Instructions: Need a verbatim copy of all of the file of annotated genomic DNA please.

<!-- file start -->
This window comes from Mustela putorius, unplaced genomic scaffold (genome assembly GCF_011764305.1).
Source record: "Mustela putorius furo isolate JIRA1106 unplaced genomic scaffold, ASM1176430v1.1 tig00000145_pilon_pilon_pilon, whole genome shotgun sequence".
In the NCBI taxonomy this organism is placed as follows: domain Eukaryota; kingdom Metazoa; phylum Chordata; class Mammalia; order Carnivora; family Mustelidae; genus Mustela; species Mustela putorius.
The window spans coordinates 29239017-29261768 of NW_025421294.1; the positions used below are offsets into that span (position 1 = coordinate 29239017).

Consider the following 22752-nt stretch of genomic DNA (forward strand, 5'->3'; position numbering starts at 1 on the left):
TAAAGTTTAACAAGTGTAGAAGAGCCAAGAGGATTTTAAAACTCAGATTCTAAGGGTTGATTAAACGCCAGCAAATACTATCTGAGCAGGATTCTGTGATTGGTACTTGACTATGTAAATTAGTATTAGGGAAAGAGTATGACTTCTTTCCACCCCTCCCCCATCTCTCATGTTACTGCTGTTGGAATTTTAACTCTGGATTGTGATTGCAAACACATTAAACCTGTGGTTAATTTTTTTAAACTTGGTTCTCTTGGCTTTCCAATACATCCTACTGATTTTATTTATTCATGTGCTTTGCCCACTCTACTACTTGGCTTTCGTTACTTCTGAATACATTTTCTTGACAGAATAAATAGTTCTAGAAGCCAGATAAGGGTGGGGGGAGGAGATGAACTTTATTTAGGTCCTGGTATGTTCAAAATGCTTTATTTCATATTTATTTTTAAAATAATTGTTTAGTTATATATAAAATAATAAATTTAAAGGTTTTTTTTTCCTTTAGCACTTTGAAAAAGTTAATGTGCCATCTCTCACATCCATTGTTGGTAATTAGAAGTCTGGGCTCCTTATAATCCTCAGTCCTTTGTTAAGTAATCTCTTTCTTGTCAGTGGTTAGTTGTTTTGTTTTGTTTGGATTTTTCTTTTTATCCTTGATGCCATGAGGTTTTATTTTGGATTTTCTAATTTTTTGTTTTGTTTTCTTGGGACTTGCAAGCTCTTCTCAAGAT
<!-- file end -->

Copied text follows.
This window comes from Mustela putorius, unplaced genomic scaffold (genome assembly GCF_011764305.1).
Source record: "Mustela putorius furo isolate JIRA1106 unplaced genomic scaffold, ASM1176430v1.1 tig00000145_pilon_pilon_pilon, whole genome shotgun sequence".
In the NCBI taxonomy this organism is placed as follows: domain Eukaryota; kingdom Metazoa; phylum Chordata; class Mammalia; order Carnivora; family Mustelidae; genus Mustela; species Mustela putorius.
The window spans coordinates 29239017-29261768 of NW_025421294.1; the positions used below are offsets into that span (position 1 = coordinate 29239017).

Consider the following 22752-nt stretch of genomic DNA (forward strand, 5'->3'; position numbering starts at 1 on the left):
TAAAGTTTAACAAGTGTAGAAGAGCCAAGAGGATTTTAAAACTCAGATTCTAAGGGTTGATTAAACGCCAGCAAATACTATCTGAGCAGGATTCTGTGATTGGTACTTGACTATGTAAATTAGTATTAGGGAAAGAGTATGACTTCTTTCCACCCCTCCCCCATCTCTCATGTTACTGCTGTTGGAATTTTAACTCTGGATTGTGATTGCAAACACATTAAACCTGTGGTTAATTTTTTTAAACTTGGTTCTCTTGGCTTTCCAATACATCCTACTGATTTTATTTATTCATGTGCTTTGCCCACTCTACTACTTGGCTTTCGTTACTTCTGAATACATTTTCTTGACAGAATAAATAGTTCTAGAAGCCAGATAAGGGTGGGGGGAGGAGATGAACTTTATTTAGGTCCTGGTATGTTCAAAATGCTTTATTTCATATTTATTTTTAAAATAATTGTTTAGTTATATATAAAATAATAAATTTAAAGGTTTTTTTTTCCTTTAGCACTTTGAAAAAGTTAATGTGCCATCTCTCACATCCATTGTTGGTAATTAGAAGTCTGGGCTCCTTATAATCCTCAGTCCTTTGTTAAGTAATCTCTTTCTTGTCAGTGGTTAGTTGTTTTGTTTTGTTTGGATTTTTCTTTTTATCCTTGATGCCATGAGGTTTTATTTTGGATTTTCTAATTTTTTGTTTTGTTTTCTTGGGACTTGCAAGCTCTTCTCAAGAT